DRM evasion to become illegal in France

Today, French MPs voted in the first article of a new copyright infringement bill (in French, bring a translator) that imposes severe sanctions on users circumventing Digital Rights Management (DRM) systems. Suppliers of software or methods used to disable DRM systems will be liable for six months of imprisonment and a €30,000 ($36,102) fine. Individual "hackers" who manage to break copy protection systems will not risk jail time, but they will be subject to a €3,750 ($4,513) fine. Finally, end users who either own or use third-party software designed to circumvent copy protection will be subject to a €750 ($903) fine. Fortunately, the article does make an exception for users who break DRM "for interoperability purposes, or for the regular use of acquired rights to content."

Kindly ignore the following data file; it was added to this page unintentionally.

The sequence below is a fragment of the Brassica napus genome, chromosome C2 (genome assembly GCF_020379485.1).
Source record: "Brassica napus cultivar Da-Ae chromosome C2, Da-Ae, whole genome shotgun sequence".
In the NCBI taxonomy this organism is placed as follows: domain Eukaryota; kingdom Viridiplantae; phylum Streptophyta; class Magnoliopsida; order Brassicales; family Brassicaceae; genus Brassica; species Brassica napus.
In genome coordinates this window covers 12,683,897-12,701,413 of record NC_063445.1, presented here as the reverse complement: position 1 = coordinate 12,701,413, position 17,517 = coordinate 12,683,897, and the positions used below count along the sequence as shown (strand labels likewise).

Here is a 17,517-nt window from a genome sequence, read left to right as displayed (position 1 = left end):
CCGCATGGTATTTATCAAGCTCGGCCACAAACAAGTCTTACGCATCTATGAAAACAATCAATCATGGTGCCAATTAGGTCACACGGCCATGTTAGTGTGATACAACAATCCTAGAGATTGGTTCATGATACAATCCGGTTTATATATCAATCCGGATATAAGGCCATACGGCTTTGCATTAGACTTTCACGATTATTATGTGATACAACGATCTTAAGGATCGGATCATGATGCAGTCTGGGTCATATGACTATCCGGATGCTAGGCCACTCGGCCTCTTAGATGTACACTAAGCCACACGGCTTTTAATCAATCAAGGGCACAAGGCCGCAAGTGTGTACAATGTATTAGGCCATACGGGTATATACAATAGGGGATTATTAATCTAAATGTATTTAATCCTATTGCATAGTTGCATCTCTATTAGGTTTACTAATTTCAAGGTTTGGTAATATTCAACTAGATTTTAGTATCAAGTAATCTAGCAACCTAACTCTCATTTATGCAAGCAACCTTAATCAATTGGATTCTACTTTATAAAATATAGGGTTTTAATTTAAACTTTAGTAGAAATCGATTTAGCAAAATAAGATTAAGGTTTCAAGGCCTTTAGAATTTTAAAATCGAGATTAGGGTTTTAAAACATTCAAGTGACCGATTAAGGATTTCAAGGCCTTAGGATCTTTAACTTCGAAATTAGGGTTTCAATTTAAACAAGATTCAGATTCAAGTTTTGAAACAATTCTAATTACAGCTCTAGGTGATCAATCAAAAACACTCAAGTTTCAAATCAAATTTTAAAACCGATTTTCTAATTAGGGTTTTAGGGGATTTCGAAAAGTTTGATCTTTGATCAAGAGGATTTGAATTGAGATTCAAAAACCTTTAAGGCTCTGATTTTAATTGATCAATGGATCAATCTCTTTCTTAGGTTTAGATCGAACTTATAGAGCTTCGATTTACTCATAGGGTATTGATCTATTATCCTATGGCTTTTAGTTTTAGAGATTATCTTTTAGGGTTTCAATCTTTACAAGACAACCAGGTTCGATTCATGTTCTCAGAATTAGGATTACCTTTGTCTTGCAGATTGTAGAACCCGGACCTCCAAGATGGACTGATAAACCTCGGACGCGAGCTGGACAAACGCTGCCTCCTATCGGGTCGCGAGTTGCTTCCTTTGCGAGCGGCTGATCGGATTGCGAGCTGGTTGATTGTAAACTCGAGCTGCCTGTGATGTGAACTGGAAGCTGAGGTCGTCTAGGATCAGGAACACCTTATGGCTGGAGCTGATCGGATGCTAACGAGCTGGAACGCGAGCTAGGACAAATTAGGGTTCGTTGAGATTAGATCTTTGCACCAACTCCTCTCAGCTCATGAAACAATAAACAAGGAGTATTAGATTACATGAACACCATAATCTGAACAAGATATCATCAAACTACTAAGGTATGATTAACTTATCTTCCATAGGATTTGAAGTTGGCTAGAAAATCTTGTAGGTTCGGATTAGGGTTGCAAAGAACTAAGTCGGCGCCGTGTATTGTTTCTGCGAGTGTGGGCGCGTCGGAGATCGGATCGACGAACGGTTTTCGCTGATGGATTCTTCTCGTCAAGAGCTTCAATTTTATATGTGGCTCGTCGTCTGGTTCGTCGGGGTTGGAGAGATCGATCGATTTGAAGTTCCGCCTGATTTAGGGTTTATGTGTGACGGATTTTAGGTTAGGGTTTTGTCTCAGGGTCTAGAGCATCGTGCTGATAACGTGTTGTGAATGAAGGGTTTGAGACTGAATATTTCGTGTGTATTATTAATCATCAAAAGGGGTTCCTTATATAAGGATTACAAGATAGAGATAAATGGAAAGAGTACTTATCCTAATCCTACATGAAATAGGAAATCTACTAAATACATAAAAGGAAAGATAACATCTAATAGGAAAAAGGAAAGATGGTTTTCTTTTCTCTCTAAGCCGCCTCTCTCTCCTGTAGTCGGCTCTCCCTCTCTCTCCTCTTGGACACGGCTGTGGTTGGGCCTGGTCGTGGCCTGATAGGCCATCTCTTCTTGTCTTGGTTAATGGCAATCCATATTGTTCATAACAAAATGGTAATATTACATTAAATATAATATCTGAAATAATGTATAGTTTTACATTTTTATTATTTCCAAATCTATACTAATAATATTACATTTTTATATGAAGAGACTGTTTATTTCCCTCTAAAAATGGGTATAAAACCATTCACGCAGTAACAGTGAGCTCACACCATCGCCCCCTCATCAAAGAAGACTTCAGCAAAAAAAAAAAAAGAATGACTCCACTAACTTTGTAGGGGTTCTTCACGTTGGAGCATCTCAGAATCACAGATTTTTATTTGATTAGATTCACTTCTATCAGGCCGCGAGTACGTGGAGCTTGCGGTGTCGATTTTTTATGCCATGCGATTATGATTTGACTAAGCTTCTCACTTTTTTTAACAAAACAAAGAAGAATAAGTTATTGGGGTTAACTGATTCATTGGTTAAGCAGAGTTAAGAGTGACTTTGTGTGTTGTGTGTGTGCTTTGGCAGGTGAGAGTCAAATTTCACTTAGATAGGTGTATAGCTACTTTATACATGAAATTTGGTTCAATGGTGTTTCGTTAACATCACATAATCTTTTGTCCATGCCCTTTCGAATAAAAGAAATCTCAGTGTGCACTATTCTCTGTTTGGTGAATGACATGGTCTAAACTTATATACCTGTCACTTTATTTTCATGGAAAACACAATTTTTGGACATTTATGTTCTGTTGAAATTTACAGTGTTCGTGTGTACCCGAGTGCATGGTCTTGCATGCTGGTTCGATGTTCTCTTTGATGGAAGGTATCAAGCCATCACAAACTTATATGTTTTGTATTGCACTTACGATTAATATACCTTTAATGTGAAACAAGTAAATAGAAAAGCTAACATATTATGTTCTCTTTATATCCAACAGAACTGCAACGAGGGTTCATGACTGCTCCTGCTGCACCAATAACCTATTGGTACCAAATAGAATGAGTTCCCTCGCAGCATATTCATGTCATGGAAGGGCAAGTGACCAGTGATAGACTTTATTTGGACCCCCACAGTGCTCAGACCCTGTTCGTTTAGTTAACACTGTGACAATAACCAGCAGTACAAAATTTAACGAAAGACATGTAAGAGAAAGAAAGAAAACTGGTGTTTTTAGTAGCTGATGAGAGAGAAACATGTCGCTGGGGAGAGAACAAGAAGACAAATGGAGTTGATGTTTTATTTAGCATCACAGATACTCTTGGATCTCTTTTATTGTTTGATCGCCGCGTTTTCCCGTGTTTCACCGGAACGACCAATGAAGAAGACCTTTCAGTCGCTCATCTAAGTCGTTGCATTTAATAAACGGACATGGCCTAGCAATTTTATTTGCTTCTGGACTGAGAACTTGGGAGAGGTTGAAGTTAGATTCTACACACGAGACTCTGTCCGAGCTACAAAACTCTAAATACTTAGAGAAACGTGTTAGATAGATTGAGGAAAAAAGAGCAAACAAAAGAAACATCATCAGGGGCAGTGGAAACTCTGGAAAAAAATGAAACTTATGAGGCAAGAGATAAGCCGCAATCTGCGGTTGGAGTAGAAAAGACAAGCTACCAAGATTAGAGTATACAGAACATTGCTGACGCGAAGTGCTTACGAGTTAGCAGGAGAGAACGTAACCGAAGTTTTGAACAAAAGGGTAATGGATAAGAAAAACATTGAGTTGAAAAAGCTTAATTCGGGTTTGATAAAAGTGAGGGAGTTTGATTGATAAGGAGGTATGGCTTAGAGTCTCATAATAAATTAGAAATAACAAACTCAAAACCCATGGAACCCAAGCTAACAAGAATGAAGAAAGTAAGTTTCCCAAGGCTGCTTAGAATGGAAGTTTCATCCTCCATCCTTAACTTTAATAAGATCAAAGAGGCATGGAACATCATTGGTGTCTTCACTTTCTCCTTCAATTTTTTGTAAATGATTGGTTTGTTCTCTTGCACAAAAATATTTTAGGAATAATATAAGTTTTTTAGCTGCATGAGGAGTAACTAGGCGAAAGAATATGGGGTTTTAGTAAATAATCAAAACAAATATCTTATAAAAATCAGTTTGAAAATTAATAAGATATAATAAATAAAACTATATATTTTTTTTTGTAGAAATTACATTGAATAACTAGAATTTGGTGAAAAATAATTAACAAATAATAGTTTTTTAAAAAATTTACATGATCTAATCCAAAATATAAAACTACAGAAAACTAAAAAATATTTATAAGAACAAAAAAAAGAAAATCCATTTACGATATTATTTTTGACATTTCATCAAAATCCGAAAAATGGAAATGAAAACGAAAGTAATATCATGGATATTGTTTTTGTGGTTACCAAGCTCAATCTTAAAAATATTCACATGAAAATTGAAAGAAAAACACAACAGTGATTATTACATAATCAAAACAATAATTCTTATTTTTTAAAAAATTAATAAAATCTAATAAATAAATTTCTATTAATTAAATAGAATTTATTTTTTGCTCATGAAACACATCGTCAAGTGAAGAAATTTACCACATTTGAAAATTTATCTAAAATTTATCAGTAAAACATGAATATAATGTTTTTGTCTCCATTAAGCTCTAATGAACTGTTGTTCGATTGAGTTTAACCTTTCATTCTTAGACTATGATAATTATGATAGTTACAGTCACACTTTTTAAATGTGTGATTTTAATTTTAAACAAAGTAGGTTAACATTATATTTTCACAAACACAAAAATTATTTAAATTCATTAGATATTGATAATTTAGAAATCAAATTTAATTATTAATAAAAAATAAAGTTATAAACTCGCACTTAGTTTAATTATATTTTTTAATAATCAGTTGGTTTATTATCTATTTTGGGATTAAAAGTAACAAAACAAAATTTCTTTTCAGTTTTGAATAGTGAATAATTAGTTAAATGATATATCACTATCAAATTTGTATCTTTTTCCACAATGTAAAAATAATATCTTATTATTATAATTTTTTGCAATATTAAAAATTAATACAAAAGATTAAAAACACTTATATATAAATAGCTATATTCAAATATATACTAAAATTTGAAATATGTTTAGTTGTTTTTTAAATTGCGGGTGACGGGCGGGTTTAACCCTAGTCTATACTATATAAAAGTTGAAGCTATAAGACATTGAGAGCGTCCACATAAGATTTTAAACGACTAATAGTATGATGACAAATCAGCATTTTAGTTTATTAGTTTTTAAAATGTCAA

While the new law does seem somewhat drastic, there is no word yet on how the French government plans to enforce it. Suppliers of DRM circumvention software are certainly easy targets, but the vast majority are outside France. As for individual users, there is really no legal way to monitor what they do with their copy-protected content. Unless French police are prepared to run regular dawn raids on French homes, the new law will likely remain a political measure more than a practical one.

Last year, a bill was proposed that would have completely legalized file sharing in France in exchange for a €7/month ($8.42/month) tax on ISP connections. The bill was backed by the French Socialist party, whereas the new DRM bill is backed by the right-wing UMP party.

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